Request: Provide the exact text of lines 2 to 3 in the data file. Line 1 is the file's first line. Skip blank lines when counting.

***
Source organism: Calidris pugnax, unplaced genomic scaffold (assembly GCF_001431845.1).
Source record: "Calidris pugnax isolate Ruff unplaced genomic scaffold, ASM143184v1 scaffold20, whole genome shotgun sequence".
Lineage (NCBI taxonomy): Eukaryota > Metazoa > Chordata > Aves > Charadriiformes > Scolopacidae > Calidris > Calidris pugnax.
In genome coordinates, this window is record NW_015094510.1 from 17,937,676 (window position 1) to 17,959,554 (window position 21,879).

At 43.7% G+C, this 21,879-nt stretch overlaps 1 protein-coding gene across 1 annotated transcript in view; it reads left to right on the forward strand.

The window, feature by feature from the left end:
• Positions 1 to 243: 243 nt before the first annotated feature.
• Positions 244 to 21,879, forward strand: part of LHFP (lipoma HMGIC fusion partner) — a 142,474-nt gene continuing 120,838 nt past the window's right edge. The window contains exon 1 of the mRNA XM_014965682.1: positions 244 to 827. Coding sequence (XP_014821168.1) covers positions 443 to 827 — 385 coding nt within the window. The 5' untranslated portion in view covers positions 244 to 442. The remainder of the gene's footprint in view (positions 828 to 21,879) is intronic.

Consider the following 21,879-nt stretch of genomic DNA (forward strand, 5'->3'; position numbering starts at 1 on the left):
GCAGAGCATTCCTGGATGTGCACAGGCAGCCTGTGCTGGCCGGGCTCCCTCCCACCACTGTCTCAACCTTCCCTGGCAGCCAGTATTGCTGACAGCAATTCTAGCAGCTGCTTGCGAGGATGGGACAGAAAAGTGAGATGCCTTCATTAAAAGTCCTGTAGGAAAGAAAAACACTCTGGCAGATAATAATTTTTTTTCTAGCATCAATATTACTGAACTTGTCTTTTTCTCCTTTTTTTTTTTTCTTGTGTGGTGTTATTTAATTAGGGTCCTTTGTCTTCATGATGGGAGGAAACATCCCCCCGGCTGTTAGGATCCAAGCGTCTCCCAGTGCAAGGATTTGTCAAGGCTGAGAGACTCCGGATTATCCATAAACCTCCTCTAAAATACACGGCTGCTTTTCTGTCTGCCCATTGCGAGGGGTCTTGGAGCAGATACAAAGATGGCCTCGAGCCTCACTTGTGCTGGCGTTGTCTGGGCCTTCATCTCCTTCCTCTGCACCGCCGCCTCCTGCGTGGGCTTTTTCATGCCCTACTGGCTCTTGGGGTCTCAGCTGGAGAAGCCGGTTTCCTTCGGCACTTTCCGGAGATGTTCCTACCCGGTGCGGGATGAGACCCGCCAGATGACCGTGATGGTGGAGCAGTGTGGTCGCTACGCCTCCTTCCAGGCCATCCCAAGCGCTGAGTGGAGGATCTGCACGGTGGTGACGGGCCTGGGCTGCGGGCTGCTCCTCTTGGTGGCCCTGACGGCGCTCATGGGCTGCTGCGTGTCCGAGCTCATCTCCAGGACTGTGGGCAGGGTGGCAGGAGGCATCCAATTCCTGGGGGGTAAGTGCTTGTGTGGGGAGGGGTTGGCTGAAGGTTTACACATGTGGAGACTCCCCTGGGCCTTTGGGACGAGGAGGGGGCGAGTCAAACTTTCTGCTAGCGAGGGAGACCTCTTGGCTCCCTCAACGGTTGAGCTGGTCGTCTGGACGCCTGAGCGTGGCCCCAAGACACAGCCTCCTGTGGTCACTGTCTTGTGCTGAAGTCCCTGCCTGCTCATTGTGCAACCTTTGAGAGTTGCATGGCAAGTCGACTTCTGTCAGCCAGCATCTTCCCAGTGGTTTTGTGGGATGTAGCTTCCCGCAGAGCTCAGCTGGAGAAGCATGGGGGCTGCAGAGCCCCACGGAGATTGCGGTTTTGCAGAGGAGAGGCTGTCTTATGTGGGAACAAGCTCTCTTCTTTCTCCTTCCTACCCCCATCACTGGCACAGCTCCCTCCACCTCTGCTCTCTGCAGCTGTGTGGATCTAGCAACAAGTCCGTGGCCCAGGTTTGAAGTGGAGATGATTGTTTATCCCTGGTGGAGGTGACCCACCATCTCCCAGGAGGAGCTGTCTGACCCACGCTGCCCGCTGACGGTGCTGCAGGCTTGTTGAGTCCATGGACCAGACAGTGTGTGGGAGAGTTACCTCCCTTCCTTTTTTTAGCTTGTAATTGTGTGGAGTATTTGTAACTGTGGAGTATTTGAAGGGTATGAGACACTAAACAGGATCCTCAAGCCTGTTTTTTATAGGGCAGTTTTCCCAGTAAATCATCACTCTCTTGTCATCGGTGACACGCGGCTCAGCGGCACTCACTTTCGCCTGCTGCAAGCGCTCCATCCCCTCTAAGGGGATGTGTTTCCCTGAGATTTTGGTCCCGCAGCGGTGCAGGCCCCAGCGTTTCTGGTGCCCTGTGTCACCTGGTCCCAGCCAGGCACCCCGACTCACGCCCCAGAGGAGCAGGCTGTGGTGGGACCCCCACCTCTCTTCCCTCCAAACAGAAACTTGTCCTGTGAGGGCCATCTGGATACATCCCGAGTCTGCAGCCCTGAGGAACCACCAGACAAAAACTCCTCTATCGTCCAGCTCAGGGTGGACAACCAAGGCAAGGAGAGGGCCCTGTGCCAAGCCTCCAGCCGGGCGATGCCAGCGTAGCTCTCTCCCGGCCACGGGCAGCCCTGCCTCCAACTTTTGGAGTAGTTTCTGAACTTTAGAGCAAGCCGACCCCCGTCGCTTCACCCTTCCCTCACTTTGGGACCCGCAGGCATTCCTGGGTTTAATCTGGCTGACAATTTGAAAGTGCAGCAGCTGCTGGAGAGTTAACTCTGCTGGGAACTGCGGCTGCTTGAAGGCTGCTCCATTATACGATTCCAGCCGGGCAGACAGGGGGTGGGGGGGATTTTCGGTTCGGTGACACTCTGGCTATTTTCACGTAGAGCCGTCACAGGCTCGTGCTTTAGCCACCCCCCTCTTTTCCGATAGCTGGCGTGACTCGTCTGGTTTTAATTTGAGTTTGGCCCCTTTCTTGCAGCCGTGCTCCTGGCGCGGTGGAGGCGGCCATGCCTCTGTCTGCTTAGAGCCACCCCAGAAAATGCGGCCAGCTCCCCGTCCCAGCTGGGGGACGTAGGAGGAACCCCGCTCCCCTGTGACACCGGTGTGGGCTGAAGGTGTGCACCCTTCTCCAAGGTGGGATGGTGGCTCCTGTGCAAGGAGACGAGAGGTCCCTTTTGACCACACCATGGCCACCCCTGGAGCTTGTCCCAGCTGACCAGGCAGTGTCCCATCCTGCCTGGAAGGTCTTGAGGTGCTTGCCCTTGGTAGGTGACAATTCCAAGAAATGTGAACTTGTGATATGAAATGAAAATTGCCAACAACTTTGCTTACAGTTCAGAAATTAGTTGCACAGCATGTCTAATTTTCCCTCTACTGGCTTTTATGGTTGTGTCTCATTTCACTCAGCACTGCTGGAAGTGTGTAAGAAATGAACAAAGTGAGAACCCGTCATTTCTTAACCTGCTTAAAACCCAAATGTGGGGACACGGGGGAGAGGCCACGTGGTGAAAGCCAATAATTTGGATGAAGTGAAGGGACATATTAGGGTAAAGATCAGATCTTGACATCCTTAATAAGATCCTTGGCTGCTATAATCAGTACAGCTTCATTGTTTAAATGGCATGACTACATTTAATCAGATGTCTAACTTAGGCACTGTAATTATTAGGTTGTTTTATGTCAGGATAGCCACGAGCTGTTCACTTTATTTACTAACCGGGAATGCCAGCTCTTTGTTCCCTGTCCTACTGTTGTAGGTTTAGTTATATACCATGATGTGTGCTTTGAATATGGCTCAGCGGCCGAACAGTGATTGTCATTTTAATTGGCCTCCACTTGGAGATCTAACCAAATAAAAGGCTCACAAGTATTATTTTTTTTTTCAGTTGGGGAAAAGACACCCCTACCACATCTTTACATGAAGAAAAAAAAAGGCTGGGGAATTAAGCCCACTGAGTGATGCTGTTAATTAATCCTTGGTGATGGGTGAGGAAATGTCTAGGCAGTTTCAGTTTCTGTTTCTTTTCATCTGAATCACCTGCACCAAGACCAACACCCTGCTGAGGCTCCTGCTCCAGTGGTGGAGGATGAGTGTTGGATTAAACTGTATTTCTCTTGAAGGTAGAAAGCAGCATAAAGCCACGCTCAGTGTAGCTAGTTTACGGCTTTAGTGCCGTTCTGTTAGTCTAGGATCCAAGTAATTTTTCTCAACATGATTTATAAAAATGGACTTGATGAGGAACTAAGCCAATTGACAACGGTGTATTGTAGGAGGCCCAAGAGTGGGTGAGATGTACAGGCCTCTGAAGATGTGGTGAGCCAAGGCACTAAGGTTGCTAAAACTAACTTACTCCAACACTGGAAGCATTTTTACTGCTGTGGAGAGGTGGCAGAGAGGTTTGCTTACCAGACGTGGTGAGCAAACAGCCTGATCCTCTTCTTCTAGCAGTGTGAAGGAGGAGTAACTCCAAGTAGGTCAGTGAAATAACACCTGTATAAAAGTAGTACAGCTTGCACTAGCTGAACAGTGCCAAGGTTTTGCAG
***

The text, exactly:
Source record: "Calidris pugnax isolate Ruff unplaced genomic scaffold, ASM143184v1 scaffold20, whole genome shotgun sequence".
Lineage (NCBI taxonomy): Eukaryota > Metazoa > Chordata > Aves > Charadriiformes > Scolopacidae > Calidris > Calidris pugnax.